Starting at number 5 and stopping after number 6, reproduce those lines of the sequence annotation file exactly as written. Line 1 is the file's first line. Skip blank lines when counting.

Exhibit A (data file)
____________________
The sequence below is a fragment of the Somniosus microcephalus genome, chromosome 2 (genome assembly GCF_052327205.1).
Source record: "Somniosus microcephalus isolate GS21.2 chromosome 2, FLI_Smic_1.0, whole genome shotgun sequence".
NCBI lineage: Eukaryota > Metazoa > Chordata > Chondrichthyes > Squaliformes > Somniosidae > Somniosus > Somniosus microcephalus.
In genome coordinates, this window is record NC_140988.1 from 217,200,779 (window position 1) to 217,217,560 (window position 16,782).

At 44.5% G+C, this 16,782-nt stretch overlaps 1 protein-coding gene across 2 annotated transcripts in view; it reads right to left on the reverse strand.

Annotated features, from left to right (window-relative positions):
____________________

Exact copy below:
At 44.5% G+C, this 16,782-nt stretch overlaps 1 protein-coding gene across 2 annotated transcripts in view; it reads right to left on the reverse strand.

Annotated features, from left to right (window-relative positions):